Amanda Neckar, L.C.S.W.
Behavioral Health, Psychiatry & Psychology
Mindfulness has become a popular concept. Frequently thought of as a way to manage stress and improve focus, mindfulness practice can provide many benefits. But what is mindfulness really?
According to John Kabat-Zinn, a leader in mindfulness practice, “Mindfulness is awareness that arises through paying attention, on purpose, in the present moment, nonjudgmentally.” Mindfulness principles and practices have been proven to help people manage symptoms of stress, anxiety, depression and other mental health conditions. There also has been extensive research on the effectiveness of mindfulness as a tool for chronic pain management.
The American Academy of Pain Medicine reports that nearly 100 million Americans suffer from chronic pain, which is pain that persists. It can occur after an injury or without apparent damage or previous injury to the body. The most common type of chronic pain is low back pain, followed by migraine and headache pain, neck and facial pain. Living with chronic pain can have a significant impact on a person’s relationships and quality of life, as well as physical and mental health. It can also affect mobility, independence and ability to work. It is common for people with chronic pain also to have symptoms of depression, anxiety and increased stress. People living with chronic pain often struggle with effectively managing pain while actively participating in life.
MANAGING CHRONIC PAIN WITH MINDFULNESS
There is increasing evidence that regular mindfulness practice reduces a person’s pain experience. In 2015, Fadel Zeidan, Ph.D., and his colleagues conducted a study to investigate the effectiveness of mindfulness practice in pain management. Brain images of participants who received mindfulness as treatment had less activation in the parts of their brains that manage pain messages. Their research also has shown that some participants have been able to reduce and, sometimes, eliminate the use pain medications through ongoing daily mindfulness practice, though this is not always the case for all.
Mindfulness exercises help people to focus their mind and body in the moment without judgment. Daily mindfulness practice can be helpful for people living with chronic pain because sometimes there are negative or worrisome thoughts about the pain. These thoughts are normal, and can affect mood and increase pain. Being able to focus on relaxing the body, noticing the breath and body sensations as being there just as they are, can help manage pain, as well as reduce depression and anxiety symptoms.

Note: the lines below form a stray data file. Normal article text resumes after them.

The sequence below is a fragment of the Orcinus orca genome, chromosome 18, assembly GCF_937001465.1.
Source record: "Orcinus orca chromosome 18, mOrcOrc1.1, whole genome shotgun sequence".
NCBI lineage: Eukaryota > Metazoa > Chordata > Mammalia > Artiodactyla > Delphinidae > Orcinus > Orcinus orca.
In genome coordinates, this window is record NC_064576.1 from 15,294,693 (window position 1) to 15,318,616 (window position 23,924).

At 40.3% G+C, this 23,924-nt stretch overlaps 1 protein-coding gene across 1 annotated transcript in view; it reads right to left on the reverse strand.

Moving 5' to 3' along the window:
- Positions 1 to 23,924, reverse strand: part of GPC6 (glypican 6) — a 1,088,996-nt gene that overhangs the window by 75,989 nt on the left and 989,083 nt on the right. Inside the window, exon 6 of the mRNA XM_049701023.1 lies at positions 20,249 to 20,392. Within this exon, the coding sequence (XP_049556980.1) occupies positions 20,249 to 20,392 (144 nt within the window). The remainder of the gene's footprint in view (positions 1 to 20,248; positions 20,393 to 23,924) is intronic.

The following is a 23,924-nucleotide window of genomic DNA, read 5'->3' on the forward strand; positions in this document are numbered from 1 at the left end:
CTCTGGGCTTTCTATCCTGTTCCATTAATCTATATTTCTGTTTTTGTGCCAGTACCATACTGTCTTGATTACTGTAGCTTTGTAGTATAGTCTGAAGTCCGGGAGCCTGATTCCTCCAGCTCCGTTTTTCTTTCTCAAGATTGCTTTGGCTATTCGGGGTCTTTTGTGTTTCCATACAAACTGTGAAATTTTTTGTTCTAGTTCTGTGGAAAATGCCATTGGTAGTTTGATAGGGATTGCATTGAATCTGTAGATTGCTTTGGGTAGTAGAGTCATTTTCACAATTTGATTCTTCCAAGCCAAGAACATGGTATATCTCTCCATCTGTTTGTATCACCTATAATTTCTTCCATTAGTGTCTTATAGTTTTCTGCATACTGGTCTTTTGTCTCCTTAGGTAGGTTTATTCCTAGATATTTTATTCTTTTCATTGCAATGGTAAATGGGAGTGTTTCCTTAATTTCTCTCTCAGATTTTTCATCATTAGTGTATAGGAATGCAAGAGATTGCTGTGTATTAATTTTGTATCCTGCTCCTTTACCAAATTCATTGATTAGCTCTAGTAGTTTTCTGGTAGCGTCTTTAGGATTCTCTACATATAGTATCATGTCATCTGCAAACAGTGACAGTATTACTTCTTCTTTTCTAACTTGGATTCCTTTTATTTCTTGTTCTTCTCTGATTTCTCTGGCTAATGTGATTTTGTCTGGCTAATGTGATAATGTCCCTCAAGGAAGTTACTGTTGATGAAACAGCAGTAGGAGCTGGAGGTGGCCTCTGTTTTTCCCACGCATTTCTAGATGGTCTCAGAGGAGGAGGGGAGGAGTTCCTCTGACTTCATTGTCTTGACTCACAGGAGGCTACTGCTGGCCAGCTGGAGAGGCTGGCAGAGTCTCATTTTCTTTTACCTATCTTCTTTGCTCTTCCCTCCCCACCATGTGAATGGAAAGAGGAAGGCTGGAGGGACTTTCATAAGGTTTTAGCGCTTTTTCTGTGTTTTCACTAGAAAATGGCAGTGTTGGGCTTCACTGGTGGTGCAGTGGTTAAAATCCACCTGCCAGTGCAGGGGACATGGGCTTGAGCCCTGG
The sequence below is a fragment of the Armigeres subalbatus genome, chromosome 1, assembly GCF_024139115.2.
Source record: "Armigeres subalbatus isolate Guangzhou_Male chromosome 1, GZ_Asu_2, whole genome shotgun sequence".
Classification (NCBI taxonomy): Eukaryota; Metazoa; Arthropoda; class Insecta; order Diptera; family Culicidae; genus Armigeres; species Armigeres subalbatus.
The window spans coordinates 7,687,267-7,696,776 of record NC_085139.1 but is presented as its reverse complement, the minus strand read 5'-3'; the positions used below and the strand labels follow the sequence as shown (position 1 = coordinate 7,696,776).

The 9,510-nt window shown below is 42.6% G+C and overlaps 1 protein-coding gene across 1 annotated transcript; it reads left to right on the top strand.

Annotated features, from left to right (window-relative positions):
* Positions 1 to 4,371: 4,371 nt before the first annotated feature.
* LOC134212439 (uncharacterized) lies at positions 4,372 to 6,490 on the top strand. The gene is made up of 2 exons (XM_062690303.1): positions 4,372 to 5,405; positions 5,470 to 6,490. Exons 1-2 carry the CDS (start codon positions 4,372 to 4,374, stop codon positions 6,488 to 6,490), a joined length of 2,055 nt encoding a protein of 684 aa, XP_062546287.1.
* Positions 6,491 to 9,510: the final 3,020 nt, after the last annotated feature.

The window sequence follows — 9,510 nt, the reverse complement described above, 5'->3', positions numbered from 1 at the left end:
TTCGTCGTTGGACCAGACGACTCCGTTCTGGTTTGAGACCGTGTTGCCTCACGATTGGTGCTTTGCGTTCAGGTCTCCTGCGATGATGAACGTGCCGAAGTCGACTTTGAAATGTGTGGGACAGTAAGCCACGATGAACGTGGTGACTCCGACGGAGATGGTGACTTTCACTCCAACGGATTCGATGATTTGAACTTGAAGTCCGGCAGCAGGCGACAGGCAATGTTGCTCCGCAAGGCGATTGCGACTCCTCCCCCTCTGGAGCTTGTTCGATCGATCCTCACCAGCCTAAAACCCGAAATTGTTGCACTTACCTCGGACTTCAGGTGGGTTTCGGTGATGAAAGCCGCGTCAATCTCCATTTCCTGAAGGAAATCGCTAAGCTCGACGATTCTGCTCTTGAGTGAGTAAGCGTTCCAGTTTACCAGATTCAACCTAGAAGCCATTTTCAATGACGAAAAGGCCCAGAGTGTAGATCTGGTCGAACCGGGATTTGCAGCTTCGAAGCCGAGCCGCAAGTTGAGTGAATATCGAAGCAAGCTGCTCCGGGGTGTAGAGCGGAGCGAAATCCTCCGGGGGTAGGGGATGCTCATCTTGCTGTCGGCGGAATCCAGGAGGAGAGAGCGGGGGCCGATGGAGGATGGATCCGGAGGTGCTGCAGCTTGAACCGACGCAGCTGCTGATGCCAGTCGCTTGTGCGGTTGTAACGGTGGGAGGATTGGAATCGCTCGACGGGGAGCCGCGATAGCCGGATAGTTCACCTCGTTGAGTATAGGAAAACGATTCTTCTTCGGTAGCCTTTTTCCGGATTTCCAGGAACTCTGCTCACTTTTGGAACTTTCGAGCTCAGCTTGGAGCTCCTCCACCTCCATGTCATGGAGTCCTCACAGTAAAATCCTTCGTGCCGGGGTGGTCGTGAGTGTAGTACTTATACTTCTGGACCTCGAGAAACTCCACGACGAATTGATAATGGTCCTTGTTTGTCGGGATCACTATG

GETTING STARTED WITH MINDFULNESS
While it can be helpful to work with a mindfulness practitioner or psychotherapist to learn the concept of mindfulness, resources have become widely available to the public. There are several books, CDs, and smartphone and tablet apps available for free or for purchase that help you learn and use mindfulness meditation to manage pain and other conditions. Many mindfulness practitioners have programs specifically for pain management, as well as generalized resources available for purchase through online retailers or your local bookstore.
You also can access mindfulness exercises online. YouTube and other online resources can provide a variety of ways to adopt a mindfulness practice. I often recommend that if they are new to mindfulness, people visit YouTube to try different mindfulness exercises before purchasing resources. Mayo Clinic Connect is an online resource that offers resources and information on mindfulness, as well as a number of other topics and health conditions. Mayo Clinic Connect provides access to resources from the Mindful Breathing Lab, which offers free audio mindfulness exercises.
If you’d prefer to experience mindfulness in a group setting, local community agencies offer mindfulness retreats, workshops and therapy groups throughout the year. These can be a great way to experience guided mindfulness meditation led by an experienced facilitator.
GIVING MINDFULNESS A TRY
There are many ways to access information on mindfulness, thanks to growing popularity and modern technology. While mindfulness is a helpful tool, there are many options for support while living with chronic pain. As a psychotherapist, I have had the opportunity to work with a number of people who are living with chronic pain. In my work, I encourage people to approach mindfulness with an open and inquisitive mind. Mindfulness has been an important tool I’ve used to help people manage the impacts of pain. It has been a privilege to accompany people on their journey toward actively participating in a life with chronic pain. If you’re living with pain, mindfulness could be a helpful tool for you.Amanda Neckar is a licensed clinical social worker in Behavioral Health in Eau Claire, Wisconsin.